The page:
54:30 — Heath makes another amazing pass to spring Krieger up the field. I appreciate the game Heath had much more on second viewing. She did a lot of clever things to help the U.S. get forward.
56:50 – A zoomed in camera catches Popp heading the ball and grimacing. Imagine heading the ball with a brand new head wound. OUCH!! Definitely harder to see things like that in person.
58:00 – THE MOMENT. It came on suddenly. At first, the German pass looked like an innocuous half-clearance attempt but a giant bounce and a suddenly surging Popp put Johnston in a bad situation. In defense of the ref, I understand why she wouldn’t give a red card. If the red card had been given it would have been because Johsnton had clearly taken away a German scoring attempt. From the start of the play, it didn’t seem like there was about to be a goal scoring opportunity. It was a totally nothing play. Sasic lines up to take the shot. Goalie Hope Solo starts playing head games. Sasic has her hands on hips. Wild cheering and clapping from the crowd. TV announcers say they are “surprised” Solo didn’t get a yellow card. Sasic misses. Wow! The announcers do a great job of staying out of the way to help the drama of the moment. There are shots of the pro-American crowd going wild and wry German fans. The game moves on so quickly with chants of USA, USA clearly audible. The whole sequence only took two minutes but it felt like a lifetime in the stands. Must have felt like ten lifetimes for Johnston who, according to the announcers, was crying on the field. Also according to the announcers, this was the first time the Germans had missed a penalty kick in WC history. WHAT? SERIOUSLY? THAT’S AN INTERESTING TIDBIT!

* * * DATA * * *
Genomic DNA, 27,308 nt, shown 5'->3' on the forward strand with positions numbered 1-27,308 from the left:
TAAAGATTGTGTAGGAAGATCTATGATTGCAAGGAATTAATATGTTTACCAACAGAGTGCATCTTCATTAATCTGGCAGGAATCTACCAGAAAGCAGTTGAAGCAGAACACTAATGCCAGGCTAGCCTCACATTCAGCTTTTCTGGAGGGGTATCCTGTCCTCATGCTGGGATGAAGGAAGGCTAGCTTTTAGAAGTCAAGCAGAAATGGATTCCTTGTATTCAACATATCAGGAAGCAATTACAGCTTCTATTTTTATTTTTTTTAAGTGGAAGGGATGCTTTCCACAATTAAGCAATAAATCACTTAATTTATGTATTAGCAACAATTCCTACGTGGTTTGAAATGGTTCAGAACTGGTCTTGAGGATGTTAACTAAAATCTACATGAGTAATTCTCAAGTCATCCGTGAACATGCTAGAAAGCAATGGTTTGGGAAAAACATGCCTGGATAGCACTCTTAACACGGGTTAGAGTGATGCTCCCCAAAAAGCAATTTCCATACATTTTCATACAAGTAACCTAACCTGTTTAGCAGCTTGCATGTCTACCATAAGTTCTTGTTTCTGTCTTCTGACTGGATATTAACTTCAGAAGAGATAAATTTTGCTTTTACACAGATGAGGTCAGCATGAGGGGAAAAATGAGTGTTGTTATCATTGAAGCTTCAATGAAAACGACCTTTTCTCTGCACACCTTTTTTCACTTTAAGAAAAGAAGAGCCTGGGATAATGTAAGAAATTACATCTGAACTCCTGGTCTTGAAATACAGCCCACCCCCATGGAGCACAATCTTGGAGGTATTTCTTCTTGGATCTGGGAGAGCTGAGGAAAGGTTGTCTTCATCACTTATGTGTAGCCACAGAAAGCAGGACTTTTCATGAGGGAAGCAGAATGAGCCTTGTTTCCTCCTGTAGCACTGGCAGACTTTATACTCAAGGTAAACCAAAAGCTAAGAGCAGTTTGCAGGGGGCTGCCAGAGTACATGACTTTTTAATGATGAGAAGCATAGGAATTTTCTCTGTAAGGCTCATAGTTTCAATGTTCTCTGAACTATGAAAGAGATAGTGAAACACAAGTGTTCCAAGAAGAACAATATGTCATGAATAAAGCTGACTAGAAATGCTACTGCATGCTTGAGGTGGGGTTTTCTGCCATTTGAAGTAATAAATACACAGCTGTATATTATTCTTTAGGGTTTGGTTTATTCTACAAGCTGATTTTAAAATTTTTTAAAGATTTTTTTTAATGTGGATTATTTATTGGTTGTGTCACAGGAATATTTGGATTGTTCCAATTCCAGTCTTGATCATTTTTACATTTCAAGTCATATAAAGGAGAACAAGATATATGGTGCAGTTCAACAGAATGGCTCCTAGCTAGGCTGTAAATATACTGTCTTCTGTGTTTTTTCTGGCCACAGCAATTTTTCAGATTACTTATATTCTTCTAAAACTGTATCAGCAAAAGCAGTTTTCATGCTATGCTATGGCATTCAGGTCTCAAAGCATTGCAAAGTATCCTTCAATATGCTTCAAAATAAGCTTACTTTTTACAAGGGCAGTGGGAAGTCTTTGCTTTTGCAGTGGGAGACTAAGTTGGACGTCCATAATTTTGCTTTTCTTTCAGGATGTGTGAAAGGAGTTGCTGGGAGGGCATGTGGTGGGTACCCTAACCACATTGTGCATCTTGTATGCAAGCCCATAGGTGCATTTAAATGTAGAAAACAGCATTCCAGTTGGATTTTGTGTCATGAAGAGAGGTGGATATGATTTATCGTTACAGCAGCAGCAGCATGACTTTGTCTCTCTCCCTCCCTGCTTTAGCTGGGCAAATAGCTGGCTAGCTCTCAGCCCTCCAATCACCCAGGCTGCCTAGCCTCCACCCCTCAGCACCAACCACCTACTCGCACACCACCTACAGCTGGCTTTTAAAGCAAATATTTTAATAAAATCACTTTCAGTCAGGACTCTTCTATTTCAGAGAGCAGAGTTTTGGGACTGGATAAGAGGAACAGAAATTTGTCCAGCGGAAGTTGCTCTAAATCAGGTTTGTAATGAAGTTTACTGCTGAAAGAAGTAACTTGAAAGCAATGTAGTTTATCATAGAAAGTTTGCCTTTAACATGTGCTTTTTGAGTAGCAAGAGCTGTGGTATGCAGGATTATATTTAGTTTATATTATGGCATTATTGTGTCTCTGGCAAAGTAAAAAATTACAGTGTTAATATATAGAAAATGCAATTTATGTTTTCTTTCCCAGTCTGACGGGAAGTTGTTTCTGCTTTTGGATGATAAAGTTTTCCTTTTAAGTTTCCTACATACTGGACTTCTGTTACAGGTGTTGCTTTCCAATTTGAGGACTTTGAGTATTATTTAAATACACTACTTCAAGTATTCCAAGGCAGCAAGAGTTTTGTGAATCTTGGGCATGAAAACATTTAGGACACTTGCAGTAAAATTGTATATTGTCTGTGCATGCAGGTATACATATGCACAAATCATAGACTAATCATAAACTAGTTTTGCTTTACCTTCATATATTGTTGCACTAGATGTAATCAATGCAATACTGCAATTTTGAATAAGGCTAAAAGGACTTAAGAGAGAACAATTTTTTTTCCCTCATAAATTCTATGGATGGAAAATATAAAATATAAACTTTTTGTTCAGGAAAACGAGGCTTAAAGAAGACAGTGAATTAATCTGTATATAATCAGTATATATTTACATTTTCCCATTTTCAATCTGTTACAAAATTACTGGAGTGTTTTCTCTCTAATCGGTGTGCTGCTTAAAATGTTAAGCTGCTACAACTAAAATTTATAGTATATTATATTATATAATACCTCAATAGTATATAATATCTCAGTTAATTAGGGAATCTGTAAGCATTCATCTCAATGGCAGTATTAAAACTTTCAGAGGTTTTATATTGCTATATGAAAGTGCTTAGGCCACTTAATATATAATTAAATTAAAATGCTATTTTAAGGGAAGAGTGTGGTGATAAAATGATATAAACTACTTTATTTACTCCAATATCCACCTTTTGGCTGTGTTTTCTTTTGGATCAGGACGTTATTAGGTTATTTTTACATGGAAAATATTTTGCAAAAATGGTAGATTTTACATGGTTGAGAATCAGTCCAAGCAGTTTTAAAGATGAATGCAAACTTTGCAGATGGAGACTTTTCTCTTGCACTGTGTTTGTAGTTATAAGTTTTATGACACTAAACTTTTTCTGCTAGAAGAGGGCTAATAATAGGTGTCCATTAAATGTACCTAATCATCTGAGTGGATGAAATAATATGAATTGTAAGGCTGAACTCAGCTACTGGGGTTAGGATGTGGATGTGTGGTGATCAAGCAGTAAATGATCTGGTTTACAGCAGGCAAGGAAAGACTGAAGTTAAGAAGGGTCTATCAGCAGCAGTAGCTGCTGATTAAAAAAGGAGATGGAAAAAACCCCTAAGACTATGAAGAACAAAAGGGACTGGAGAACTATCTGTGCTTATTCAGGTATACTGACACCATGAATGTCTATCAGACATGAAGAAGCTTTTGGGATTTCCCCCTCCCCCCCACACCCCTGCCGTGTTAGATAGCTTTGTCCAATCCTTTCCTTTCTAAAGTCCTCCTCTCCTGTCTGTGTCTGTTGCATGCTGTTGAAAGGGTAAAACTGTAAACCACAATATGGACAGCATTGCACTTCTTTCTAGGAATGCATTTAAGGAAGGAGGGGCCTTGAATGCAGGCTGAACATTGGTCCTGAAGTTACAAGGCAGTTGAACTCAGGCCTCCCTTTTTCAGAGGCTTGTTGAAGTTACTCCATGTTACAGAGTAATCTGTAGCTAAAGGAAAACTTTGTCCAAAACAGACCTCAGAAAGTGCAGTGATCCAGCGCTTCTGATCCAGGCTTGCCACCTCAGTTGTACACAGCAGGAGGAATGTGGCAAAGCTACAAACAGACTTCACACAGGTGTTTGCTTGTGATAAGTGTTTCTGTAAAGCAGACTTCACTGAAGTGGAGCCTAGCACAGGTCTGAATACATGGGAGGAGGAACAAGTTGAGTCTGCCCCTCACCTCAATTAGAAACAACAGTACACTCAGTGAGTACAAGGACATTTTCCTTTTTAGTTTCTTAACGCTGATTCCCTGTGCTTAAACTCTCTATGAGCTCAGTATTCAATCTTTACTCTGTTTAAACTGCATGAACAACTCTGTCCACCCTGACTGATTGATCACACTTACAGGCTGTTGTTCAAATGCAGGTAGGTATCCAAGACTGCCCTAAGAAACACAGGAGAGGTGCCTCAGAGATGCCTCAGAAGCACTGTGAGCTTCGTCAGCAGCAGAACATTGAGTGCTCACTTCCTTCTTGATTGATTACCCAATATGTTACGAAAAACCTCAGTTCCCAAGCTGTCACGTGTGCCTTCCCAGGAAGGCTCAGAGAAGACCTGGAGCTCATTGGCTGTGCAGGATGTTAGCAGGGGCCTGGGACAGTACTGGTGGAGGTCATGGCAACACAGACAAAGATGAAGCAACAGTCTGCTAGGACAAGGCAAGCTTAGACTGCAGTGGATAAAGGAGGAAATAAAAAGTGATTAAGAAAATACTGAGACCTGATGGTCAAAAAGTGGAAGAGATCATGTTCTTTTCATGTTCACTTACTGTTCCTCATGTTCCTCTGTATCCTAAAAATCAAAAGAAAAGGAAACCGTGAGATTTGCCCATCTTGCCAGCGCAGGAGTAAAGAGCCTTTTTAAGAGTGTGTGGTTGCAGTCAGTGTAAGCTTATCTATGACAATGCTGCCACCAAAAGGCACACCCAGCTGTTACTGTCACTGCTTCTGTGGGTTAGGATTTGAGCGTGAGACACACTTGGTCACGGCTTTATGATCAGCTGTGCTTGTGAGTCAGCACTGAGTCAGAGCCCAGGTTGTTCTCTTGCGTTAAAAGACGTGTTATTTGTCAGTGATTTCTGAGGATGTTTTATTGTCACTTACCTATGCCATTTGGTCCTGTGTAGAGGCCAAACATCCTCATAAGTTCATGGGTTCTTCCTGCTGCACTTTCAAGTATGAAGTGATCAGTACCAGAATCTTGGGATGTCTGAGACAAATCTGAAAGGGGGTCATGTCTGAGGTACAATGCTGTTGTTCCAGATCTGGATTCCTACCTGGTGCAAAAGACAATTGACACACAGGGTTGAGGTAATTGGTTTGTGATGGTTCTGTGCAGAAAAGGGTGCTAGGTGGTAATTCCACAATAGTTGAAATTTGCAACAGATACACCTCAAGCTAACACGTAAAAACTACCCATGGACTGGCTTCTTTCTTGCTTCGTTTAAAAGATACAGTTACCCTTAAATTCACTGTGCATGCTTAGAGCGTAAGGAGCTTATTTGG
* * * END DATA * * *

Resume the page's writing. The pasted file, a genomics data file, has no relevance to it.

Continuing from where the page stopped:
62:15 — German, Anja Mittag has the next good scoring chance after the missed penalty. Any history of the game (even mine) that suggests the American victory was foretold as soon as the penalty kick was missed is wrong and seriously revisionist.
64:00 — Putting a defender up as part of the attack on corners puts such pressure on that player to get back if the corner turns into a counter-attack. Even more stress on Johnston who has to sprint back after a Lauren Holiday corner goes bad.